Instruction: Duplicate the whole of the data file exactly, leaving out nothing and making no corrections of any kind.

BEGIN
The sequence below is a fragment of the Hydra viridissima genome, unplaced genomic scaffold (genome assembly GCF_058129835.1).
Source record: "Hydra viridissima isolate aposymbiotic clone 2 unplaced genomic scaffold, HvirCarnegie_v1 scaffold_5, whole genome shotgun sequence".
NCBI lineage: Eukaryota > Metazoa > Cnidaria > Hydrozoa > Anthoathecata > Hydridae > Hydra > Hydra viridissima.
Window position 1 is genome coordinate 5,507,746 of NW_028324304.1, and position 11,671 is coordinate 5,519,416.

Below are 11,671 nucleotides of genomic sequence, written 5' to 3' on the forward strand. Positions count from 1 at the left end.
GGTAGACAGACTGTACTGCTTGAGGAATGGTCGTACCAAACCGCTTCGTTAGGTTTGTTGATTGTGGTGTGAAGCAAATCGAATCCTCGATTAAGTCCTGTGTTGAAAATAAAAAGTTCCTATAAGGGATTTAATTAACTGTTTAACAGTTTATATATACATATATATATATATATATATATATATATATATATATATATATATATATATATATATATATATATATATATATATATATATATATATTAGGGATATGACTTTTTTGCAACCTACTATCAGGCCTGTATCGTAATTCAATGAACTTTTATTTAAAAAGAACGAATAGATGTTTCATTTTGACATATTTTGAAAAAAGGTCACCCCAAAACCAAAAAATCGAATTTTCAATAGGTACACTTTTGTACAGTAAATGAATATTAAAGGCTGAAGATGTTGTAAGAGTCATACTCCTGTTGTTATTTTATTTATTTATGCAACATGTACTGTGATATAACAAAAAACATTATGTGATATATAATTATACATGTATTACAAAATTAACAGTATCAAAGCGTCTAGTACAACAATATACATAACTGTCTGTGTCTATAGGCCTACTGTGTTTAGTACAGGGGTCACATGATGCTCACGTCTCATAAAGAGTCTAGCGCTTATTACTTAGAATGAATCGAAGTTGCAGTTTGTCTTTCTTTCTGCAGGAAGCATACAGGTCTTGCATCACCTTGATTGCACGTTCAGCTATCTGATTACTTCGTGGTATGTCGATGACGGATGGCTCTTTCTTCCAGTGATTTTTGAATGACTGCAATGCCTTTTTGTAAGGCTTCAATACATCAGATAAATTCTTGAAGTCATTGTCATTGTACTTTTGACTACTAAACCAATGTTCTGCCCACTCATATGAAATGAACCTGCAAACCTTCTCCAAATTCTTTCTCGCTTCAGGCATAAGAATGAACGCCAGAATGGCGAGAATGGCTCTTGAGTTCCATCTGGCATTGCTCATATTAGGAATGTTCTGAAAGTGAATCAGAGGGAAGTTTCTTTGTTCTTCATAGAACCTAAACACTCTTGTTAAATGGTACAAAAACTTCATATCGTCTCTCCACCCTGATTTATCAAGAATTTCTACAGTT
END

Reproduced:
The sequence below is a fragment of the Hydra viridissima genome, unplaced genomic scaffold (genome assembly GCF_058129835.1).
Source record: "Hydra viridissima isolate aposymbiotic clone 2 unplaced genomic scaffold, HvirCarnegie_v1 scaffold_5, whole genome shotgun sequence".
NCBI lineage: Eukaryota > Metazoa > Cnidaria > Hydrozoa > Anthoathecata > Hydridae > Hydra > Hydra viridissima.
Window position 1 is genome coordinate 5,507,746 of NW_028324304.1, and position 11,671 is coordinate 5,519,416.

Below are 11,671 nucleotides of genomic sequence, written 5' to 3' on the forward strand. Positions count from 1 at the left end.
GGTAGACAGACTGTACTGCTTGAGGAATGGTCGTACCAAACCGCTTCGTTAGGTTTGTTGATTGTGGTGTGAAGCAAATCGAATCCTCGATTAAGTCCTGTGTTGAAAATAAAAAGTTCCTATAAGGGATTTAATTAACTGTTTAACAGTTTATATATACATATATATATATATATATATATATATATATATATATATATATATATATATATATATATATATATATATATATATATATATATATATTAGGGATATGACTTTTTTGCAACCTACTATCAGGCCTGTATCGTAATTCAATGAACTTTTATTTAAAAAGAACGAATAGATGTTTCATTTTGACATATTTTGAAAAAAGGTCACCCCAAAACCAAAAAATCGAATTTTCAATAGGTACACTTTTGTACAGTAAATGAATATTAAAGGCTGAAGATGTTGTAAGAGTCATACTCCTGTTGTTATTTTATTTATTTATGCAACATGTACTGTGATATAACAAAAAACATTATGTGATATATAATTATACATGTATTACAAAATTAACAGTATCAAAGCGTCTAGTACAACAATATACATAACTGTCTGTGTCTATAGGCCTACTGTGTTTAGTACAGGGGTCACATGATGCTCACGTCTCATAAAGAGTCTAGCGCTTATTACTTAGAATGAATCGAAGTTGCAGTTTGTCTTTCTTTCTGCAGGAAGCATACAGGTCTTGCATCACCTTGATTGCACGTTCAGCTATCTGATTACTTCGTGGTATGTCGATGACGGATGGCTCTTTCTTCCAGTGATTTTTGAATGACTGCAATGCCTTTTTGTAAGGCTTCAATACATCAGATAAATTCTTGAAGTCATTGTCATTGTACTTTTGACTACTAAACCAATGTTCTGCCCACTCATATGAAATGAACCTGCAAACCTTCTCCAAATTCTTTCTCGCTTCAGGCATAAGAATGAACGCCAGAATGGCGAGAATGGCTCTTGAGTTCCATCTGGCATTGCTCATATTAGGAATGTTCTGAAAGTGAATCAGAGGGAAGTTTCTTTGTTCTTCATAGAACCTAAACACTCTTGTTAAATGGTACAAAAACTTCATATCGTCTCTCCACCCTGATTTATCAAGAATTTCTACAGTT